The epitaxial approach eliminates many of the defects introduced by top-down fabrication methods, a popular pathway for creating 3-D photonic structures. Another advantage is the ease of creating layered heterostructures. For example, a quantum well layer could be introduced into the photonic crystal by partially filling the template with GaAs and then briefly switching the vapor stream to another material.

Once the template is full, the researchers remove the spheres, leaving a complex, porous 3-D structure of single-crystal semiconductor. Then they coat the entire structure with a very thin layer of a semiconductor with a wider bandgap to improve performance and prevent surface recombination.

To test their technique, the group built a 3-D photonic crystal LED the first such working device.

Now, Braun's group is working to optimize the structure for specific applications. The LED demonstrates that the concept produces functional devices, but by tweaking the structure or using other semiconductor materials, researchers can improve solar collection or target specific wavelengths for metamaterials applications or low-threshold lasers.

"From this point on, it's a matter of changing the device geometry to achieve whatever properties you want," Nelson said. It really opens up a whole new area of research into extremely efficient or novel energy devices.

Story Source:

The above story is reprinted (with editorial adaptations) from materials provided by University of Illinois at Urbana-Champaign, via EurekAlert!, a service of AAAS.

Journal Reference:

Erik C. Nelson, Neville L. Dias, Kevin P. Bassett, Simon N. Dunham, Varun Verma, Masao Miyake, Pierre Wiltzius, John A. Rogers, James J. Coleman, Xiuling Li, Paul V. Braun. Epitaxial growth of three-dimensionally architectured optoelectronic devices. Nature Materials, 2011; DOI: 10.1038/nmat3071

Chemists create molecular flasks: Researchers design a self-assembling material that can house other molecules

Chemical reactions happen all of the time: some things burn or rust, others react to light exposure--even batteries use chemical reactions to supply electricity. One of the big challenges chemists continually face is finding new ways to control these reactions or create conditions that promote desirable reactions and limit undesirable ones.

Recently, researchers at New York University demonstrated an ability to make new materials with empty space on the inside, which could potentially control desired and unwanted chemical reactions.

Mike Ward, of NYU's Department of Chemistry and a team of researchers, essentially created a "molecular flask," self-assembling cages capable of housing other compounds inside of them. These "flasks" may eventually allow researchers to isolate certain chemical reactions within or outside the cage.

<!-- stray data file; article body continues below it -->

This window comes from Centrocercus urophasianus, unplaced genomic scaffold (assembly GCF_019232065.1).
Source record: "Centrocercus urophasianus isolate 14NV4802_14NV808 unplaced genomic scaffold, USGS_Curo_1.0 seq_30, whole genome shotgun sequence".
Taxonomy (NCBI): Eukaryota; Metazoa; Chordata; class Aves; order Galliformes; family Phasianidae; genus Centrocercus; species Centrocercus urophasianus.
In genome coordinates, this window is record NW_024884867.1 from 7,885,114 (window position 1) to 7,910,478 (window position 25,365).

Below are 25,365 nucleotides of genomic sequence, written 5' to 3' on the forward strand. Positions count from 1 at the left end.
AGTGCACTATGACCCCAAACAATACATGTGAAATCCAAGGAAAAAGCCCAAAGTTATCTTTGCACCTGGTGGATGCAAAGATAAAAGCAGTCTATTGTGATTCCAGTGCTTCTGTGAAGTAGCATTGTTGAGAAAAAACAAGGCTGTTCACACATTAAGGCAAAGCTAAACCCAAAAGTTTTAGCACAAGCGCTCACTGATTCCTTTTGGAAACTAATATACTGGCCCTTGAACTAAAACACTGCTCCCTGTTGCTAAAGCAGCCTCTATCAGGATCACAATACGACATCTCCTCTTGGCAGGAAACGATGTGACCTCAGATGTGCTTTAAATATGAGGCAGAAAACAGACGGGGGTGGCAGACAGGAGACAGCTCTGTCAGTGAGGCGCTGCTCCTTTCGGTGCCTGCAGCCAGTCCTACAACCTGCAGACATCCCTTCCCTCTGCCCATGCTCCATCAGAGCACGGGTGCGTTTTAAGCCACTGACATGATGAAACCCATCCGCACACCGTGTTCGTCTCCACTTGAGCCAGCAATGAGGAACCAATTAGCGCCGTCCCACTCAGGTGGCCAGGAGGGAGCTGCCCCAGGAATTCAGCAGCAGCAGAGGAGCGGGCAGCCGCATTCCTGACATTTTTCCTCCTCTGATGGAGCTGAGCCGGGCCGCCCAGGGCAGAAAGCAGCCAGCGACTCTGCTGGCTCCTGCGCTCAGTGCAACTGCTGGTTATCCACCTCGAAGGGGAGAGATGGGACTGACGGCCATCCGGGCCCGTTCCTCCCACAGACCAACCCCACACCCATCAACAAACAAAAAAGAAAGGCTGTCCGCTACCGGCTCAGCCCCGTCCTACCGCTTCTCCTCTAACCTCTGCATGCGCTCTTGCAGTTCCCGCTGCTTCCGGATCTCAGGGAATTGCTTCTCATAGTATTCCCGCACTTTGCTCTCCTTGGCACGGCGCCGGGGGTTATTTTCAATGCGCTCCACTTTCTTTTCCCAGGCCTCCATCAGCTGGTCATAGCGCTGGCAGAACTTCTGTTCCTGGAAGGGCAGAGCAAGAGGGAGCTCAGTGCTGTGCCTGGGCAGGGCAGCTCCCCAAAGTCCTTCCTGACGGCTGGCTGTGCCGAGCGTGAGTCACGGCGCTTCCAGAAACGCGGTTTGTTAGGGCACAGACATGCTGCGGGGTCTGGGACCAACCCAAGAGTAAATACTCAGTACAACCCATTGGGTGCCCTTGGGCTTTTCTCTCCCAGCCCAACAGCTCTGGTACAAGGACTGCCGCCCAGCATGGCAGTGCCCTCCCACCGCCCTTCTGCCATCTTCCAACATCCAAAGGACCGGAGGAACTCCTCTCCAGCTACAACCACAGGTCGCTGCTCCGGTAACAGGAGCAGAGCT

The research is published in the July 22, 2011 issue of the journal Science.

"We wanted to create frameworks to serve as the 'hotel' for 'guest' molecules, which can deliver the function independent of framework design," said Ward. "This makes it possible to separate chemicals based on size or perform reactions inside well-defined cages, which could potentially give you more control over chemical reactivity and reaction products. Moreover, these frameworks may prove ideal for encapsulating a wide range of guest molecules, producing materials with new optical or magnetic properties."

The molecular "hotels" described by Ward and his collaborators take the shape of a truncated octahedron, one of 13 shapes described as an Archimedean solid, discovered by the Greek mathematician Archimedes. Archimedean solids are characterized by a specific number of sides that meet at corners which are all identical. The regularity of these shapes often means they are of particular interest to chemists and materials researchers looking to create complex materials that assemble themselves.

The extraordinary aspect of this work, supported by the National Science Foundation (NSF), is the self-assembly of the molecular tiles into a polyhedron, a well-defined, three-dimensional, geometric solid. The individual polyhedra assemble themselves using the attractive interactions associated with hydrogen bonds. They then further organize into a crystal lattice that resembles a porous structure called zeolite, an absorbent material with many industrial uses.

The new material differs from zeolite because it is constructed from organic building blocks rather than inorganic ones, which make it more versatile and easier to engineer. In general, inorganic compounds are considered mineral in origin, while organic compounds are considered biological in origin.